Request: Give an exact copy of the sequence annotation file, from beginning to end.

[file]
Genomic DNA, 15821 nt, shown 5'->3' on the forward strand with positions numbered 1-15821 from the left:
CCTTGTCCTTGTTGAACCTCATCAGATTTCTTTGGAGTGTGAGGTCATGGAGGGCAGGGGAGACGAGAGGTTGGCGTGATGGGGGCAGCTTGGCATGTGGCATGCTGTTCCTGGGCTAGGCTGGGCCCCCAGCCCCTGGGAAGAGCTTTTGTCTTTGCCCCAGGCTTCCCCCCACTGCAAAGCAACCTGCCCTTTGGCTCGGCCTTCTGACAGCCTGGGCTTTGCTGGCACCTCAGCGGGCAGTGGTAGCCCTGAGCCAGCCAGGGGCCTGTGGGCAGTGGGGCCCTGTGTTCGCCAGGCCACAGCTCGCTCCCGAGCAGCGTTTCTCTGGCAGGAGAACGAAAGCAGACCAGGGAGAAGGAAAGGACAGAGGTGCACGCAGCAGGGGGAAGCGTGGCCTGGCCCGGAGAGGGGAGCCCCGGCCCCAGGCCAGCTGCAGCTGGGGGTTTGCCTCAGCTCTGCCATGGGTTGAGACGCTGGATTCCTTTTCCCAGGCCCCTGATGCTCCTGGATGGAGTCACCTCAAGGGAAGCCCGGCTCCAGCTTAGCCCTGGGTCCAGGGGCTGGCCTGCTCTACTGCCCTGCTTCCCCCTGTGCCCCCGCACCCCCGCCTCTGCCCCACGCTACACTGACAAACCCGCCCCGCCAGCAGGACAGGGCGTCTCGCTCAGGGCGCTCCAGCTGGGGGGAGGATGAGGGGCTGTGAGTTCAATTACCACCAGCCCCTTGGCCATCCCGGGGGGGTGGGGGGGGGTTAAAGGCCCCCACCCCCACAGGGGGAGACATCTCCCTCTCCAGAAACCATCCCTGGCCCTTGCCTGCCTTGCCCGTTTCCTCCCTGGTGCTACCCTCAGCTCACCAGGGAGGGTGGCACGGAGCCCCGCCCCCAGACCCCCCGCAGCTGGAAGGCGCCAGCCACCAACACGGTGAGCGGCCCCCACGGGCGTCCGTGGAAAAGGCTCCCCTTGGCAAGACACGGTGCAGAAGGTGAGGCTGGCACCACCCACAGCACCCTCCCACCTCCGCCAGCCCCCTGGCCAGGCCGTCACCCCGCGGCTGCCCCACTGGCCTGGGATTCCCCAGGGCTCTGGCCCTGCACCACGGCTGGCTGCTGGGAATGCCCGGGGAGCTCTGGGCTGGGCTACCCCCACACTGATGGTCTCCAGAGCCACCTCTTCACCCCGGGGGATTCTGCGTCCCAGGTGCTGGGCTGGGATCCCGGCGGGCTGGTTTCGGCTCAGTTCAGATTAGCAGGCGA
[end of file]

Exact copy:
Genomic DNA, 15821 nt, shown 5'->3' on the forward strand with positions numbered 1-15821 from the left:
CCTTGTCCTTGTTGAACCTCATCAGATTTCTTTGGAGTGTGAGGTCATGGAGGGCAGGGGAGACGAGAGGTTGGCGTGATGGGGGCAGCTTGGCATGTGGCATGCTGTTCCTGGGCTAGGCTGGGCCCCCAGCCCCTGGGAAGAGCTTTTGTCTTTGCCCCAGGCTTCCCCCCACTGCAAAGCAACCTGCCCTTTGGCTCGGCCTTCTGACAGCCTGGGCTTTGCTGGCACCTCAGCGGGCAGTGGTAGCCCTGAGCCAGCCAGGGGCCTGTGGGCAGTGGGGCCCTGTGTTCGCCAGGCCACAGCTCGCTCCCGAGCAGCGTTTCTCTGGCAGGAGAACGAAAGCAGACCAGGGAGAAGGAAAGGACAGAGGTGCACGCAGCAGGGGGAAGCGTGGCCTGGCCCGGAGAGGGGAGCCCCGGCCCCAGGCCAGCTGCAGCTGGGGGTTTGCCTCAGCTCTGCCATGGGTTGAGACGCTGGATTCCTTTTCCCAGGCCCCTGATGCTCCTGGATGGAGTCACCTCAAGGGAAGCCCGGCTCCAGCTTAGCCCTGGGTCCAGGGGCTGGCCTGCTCTACTGCCCTGCTTCCCCCTGTGCCCCCGCACCCCCGCCTCTGCCCCACGCTACACTGACAAACCCGCCCCGCCAGCAGGACAGGGCGTCTCGCTCAGGGCGCTCCAGCTGGGGGGAGGATGAGGGGCTGTGAGTTCAATTACCACCAGCCCCTTGGCCATCCCGGGGGGGTGGGGGGGGGTTAAAGGCCCCCACCCCCACAGGGGGAGACATCTCCCTCTCCAGAAACCATCCCTGGCCCTTGCCTGCCTTGCCCGTTTCCTCCCTGGTGCTACCCTCAGCTCACCAGGGAGGGTGGCACGGAGCCCCGCCCCCAGACCCCCCGCAGCTGGAAGGCGCCAGCCACCAACACGGTGAGCGGCCCCCACGGGCGTCCGTGGAAAAGGCTCCCCTTGGCAAGACACGGTGCAGAAGGTGAGGCTGGCACCACCCACAGCACCCTCCCACCTCCGCCAGCCCCCTGGCCAGGCCGTCACCCCGCGGCTGCCCCACTGGCCTGGGATTCCCCAGGGCTCTGGCCCTGCACCACGGCTGGCTGCTGGGAATGCCCGGGGAGCTCTGGGCTGGGCTACCCCCACACTGATGGTCTCCAGAGCCACCTCTTCACCCCGGGGGATTCTGCGTCCCAGGTGCTGGGCTGGGATCCCGGCGGGCTGGTTTCGGCTCAGTTCAGATTAGCAGGCGA